Tuesday, October 14, 2008

The Ah-Ha Factor - Part Two

Yesterday I shared about the first phase of writing for an anthology—picking the right story.

But then you might have the greatest story known to mankind but unless you deliver it correctly—it will fall flat.

So you have your idea and now you start to write. I usually like to compose my ending before I go to all that work—also I like to think about the story’s appeal. That leads me to talk about what I call the “Ah-ha” factor.

Some of my stories that didn’t make it were not well written. Some were downright boring. But most lacked that perfect ending.

When I wrote for the Beach Lover's book—I wrote a story about beaches. But not just about beaches—there was also an underlying story. I wrote about a mother’s greatest fear—losing her child. I brought in that part as the story moved along building it in the middle of the story. But by the ending, I had to be sure the reader was not only satisfied but “got it.”

When I finish reading a short story—I want to read that final sentence and say “Yes!” or “Wow” and feel totally satisfied that the author gave me a great read. I want to nod my head and sit back and say “I understand. I've felt that too."

I call this my Ah-ha factor—giving a deeper meaning behind the story. Creating emotion. Not falling flat with the story. There has to be more behind the simple story you tell. You can’t just tell how you sang in the school play and thought it went well—you have to tell how you grew from a gangly insecure pimply faced teenager into a person who became confident to live her dreams.

Always try to shoot for a bigger meaning when telling your Chicken Soup story—but make it subtle—make it real--let the reader be the one to say—“Oh yeah, I know what she means.”

9 comments:

Janna Qualman said...

You're so good at passing this stuff along. Thanks, again!

And I'm so excited for today's plans for you. I'll send a little prayer along with those first 50!

Donna M. Kohlstrom said...

As always, awesome blog! Your blogs are so helpful. Keep up the great job you're doing!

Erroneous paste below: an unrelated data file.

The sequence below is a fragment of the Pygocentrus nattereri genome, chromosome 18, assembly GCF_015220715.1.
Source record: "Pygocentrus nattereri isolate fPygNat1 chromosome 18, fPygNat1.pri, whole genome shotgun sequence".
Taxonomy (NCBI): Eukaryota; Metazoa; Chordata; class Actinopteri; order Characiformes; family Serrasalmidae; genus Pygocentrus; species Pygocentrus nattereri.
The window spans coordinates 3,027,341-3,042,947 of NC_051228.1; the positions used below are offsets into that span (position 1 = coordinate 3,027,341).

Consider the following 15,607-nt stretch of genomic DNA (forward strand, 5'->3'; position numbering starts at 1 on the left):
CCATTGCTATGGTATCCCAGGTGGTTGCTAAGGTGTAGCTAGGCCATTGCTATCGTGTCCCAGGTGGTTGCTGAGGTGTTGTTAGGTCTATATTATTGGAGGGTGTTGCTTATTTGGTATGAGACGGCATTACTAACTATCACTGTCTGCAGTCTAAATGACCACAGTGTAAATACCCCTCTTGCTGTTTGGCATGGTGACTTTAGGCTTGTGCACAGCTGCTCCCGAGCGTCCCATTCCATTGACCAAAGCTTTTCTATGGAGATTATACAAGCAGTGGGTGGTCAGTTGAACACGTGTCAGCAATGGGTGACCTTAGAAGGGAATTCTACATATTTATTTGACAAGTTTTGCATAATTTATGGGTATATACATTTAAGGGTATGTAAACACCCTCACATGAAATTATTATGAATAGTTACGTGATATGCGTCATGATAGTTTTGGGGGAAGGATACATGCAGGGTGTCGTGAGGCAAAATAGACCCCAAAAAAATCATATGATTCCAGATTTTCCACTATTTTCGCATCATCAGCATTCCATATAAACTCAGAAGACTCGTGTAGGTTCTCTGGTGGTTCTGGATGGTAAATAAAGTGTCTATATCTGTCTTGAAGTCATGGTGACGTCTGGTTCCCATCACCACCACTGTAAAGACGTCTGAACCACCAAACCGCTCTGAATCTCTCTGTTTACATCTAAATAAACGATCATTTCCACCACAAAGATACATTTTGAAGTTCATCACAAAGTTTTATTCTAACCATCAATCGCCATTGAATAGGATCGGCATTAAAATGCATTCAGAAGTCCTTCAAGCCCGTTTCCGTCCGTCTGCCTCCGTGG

Stonefox (otherwise known as Heidi) said...

Great series of posts you've got going on here, Terri! Thanks!

Barbara said...

Love all the info. Thanks for sharing with us.

Kasie West said...

I really need to work on my short stories, so thanks for the advice. Some people just have a knack for it, like you obviously do. I do not. Here is what I do. I start to write the story, I keep writing and writing and writing, then I think to myself, wow this would make a great novel. Then I add it to my list of novels that I am going to write when I am done with my series. Yes, I need help. :)

Angie Ledbetter said...

Intriguing start, bang up finish...an unbeatable combo. Write on, anthology woman! ;)

Renee Collins said...

I know exactly what you mean. There are few things better then that feeling as you finish a terrific story. :)

AnooCre8ion said...

These are some great tips Terri. I love writing short stories, but I think I am too wordy, so it takes me a while to get to my point.

Thanks for being willing to share what you have learnt along the way.

Vickie

Linda said...

Thank you for sharing your experiences and tips, Terri. I find these so helpful.

P.S. I finally found a copy of Chicken Soup For The Soul: Empty Nesters! And the holiday comment to both of your stories if Christmas!